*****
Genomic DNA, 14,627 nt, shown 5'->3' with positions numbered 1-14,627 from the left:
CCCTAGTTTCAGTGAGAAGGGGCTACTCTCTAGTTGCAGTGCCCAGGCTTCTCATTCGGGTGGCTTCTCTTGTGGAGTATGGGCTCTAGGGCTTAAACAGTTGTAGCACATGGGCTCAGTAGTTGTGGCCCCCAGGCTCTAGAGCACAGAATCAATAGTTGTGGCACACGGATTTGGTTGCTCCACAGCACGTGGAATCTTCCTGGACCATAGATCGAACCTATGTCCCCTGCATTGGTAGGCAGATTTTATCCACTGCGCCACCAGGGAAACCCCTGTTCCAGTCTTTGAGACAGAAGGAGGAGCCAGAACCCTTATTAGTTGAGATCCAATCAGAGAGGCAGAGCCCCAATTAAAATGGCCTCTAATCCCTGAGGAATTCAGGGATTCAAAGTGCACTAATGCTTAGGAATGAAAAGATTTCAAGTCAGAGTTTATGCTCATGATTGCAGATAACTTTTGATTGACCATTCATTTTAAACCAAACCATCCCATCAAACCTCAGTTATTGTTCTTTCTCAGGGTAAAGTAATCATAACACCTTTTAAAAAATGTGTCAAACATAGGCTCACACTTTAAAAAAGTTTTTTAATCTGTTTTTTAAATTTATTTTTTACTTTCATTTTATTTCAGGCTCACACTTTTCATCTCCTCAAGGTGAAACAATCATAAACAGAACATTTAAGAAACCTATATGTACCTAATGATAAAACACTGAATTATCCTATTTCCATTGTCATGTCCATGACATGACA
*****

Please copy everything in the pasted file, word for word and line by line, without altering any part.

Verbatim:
Genomic DNA, 14,627 nt, shown 5'->3' with positions numbered 1-14,627 from the left:
CCCTAGTTTCAGTGAGAAGGGGCTACTCTCTAGTTGCAGTGCCCAGGCTTCTCATTCGGGTGGCTTCTCTTGTGGAGTATGGGCTCTAGGGCTTAAACAGTTGTAGCACATGGGCTCAGTAGTTGTGGCCCCCAGGCTCTAGAGCACAGAATCAATAGTTGTGGCACACGGATTTGGTTGCTCCACAGCACGTGGAATCTTCCTGGACCATAGATCGAACCTATGTCCCCTGCATTGGTAGGCAGATTTTATCCACTGCGCCACCAGGGAAACCCCTGTTCCAGTCTTTGAGACAGAAGGAGGAGCCAGAACCCTTATTAGTTGAGATCCAATCAGAGAGGCAGAGCCCCAATTAAAATGGCCTCTAATCCCTGAGGAATTCAGGGATTCAAAGTGCACTAATGCTTAGGAATGAAAAGATTTCAAGTCAGAGTTTATGCTCATGATTGCAGATAACTTTTGATTGACCATTCATTTTAAACCAAACCATCCCATCAAACCTCAGTTATTGTTCTTTCTCAGGGTAAAGTAATCATAACACCTTTTAAAAAATGTGTCAAACATAGGCTCACACTTTAAAAAAGTTTTTTAATCTGTTTTTTAAATTTATTTTTTACTTTCATTTTATTTCAGGCTCACACTTTTCATCTCCTCAAGGTGAAACAATCATAAACAGAACATTTAAGAAACCTATATGTACCTAATGATAAAACACTGAATTATCCTATTTCCATTGTCATGTCCATGACATGACA